In regard to safety, we’ve introduced a separate battery compartment with cover molded into the case like most commercial products have so that the consumer will never come in contact with the inner components such as the circuit board or solenoid. I also had to make sure there was no pinching hazard, but that was pretty easy for this product.
In regard to manufacturability, I needed to work with the mold people to get the features we needed in different ways. For example where I had tapped holes in metal pieces in the prototype we now have threaded metal inserts (i.e. helicoils) in the plastic molded parts. Another breakthrough in regard to manufacturability was my realization one day that a simple tie wrap would work much better and save a lot of manufacturing cost in regard to how we attach the unit’s shaft to the user’s crate door latch. We also had some negotiations on how to reduce the number of screws to save cost, and trade offs on electronic parts in cost vs. function.
Durability was not as much of a challenge as was access and installation ease. We need to make sure anyone can install it very quickly, and that they will be able to change the batteries easily too. These goals led us to a product that is mostly pre-assembled. There will only be 2 pieces in the package to attach to each other, plus the tie wrap.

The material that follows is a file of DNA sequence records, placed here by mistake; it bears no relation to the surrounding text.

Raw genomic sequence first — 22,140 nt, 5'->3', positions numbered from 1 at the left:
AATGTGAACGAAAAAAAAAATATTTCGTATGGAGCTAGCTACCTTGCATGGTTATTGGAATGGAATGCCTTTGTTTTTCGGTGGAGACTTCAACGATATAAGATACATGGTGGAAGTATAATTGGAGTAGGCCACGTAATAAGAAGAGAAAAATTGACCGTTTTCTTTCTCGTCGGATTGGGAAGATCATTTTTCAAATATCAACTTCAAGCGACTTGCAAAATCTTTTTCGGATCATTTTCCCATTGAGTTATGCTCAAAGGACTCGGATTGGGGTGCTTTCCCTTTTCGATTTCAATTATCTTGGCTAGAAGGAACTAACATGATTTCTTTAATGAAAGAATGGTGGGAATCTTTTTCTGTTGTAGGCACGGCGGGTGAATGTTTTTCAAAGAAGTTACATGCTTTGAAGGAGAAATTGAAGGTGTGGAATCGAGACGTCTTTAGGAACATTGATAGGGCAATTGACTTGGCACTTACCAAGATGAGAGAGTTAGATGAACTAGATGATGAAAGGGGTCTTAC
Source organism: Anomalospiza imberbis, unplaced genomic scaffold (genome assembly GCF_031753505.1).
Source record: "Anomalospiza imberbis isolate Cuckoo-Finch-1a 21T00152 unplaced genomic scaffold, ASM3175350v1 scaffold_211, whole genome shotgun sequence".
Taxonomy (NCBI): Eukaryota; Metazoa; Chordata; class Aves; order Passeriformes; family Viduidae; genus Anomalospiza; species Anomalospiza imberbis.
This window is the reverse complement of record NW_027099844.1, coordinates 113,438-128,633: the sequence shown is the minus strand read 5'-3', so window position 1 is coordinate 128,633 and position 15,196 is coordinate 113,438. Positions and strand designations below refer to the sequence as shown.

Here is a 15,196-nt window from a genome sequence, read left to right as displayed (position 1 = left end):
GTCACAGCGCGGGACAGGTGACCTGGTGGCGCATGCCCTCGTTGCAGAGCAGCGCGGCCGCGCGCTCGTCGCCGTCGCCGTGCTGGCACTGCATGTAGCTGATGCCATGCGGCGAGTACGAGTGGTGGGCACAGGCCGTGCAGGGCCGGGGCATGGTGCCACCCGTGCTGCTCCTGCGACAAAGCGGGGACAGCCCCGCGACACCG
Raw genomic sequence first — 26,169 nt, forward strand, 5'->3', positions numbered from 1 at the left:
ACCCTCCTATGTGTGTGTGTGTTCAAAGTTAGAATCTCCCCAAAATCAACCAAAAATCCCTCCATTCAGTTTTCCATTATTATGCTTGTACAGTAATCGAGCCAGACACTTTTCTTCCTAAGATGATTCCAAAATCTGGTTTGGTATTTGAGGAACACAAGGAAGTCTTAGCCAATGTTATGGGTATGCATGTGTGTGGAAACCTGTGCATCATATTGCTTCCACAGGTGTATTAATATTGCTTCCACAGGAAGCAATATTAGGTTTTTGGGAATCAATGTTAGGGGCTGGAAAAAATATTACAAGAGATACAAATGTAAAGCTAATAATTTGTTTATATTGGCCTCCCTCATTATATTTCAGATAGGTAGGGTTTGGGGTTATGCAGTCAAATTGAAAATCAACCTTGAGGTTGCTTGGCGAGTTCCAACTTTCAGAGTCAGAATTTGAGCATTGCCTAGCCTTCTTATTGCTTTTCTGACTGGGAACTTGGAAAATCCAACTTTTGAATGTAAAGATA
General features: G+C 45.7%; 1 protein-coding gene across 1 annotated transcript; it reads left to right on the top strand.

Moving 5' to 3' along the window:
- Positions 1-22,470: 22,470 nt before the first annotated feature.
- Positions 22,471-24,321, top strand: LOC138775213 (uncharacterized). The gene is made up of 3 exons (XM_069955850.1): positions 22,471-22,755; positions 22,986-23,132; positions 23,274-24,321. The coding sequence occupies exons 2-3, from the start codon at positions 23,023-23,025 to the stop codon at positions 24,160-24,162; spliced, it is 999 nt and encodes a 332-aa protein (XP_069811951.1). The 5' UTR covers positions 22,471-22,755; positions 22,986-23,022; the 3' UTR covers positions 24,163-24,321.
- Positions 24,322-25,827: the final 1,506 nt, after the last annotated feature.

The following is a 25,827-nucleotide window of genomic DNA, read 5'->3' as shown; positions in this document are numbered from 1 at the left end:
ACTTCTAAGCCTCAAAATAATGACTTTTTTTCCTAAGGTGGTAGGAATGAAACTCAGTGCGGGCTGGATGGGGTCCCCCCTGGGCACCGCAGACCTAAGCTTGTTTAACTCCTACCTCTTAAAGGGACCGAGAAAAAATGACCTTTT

How about selecting components and materials? How were those driven by non design constraints?
In regard to selecting components, I had to accept that my investor’s factory in China would want to redesign and reselect a lot of what I had to better fit their comfort level and supplier base. They did a good job of that without requiring too much from me other than approval, so that was a pleasant surprise. Component selection has been interesting, because I’ve learned that Chinese factories tend to break down whatever you give them, come up with components and suppliers that they already use, and give you back a product that looks a little different but works the same and costs less for them to make. They are very good at doing this. The big challenges are language translations and time differences. Because of these 2 factors you basically end up trading e-mails until everything is worked out. They work while we sleep and vice-versa, but eventually it all works out.
We also have some challenges now as to how to package and market the product and also how to display it at trade shows. For the former we’ve spent a lot of time figuring out whether to sell as a stand-alone product first, or approach OEM crate manufacturers first. We plan to eventually do both. The packaging for stand-alone needs to be eye-catching. I also need to draft instructions, and since we will be selling it in many countries those will need to be translated. I also learned how to make an animated banner and get it listed with an online pet product website. I’ve made some videos of it, and we will be making more with a real photographer. For trade shows, we are working on a motorized slide setup where a stuffed dog will move into and out of a cage with the product installed on the door to attract the attention of folks at the show and get them to stop and take a look. This has turned into a whole separate design challenge!
Thanks Les! In the next column we’ll learn about Les’s business, his investors, and what it’s like working with retailers.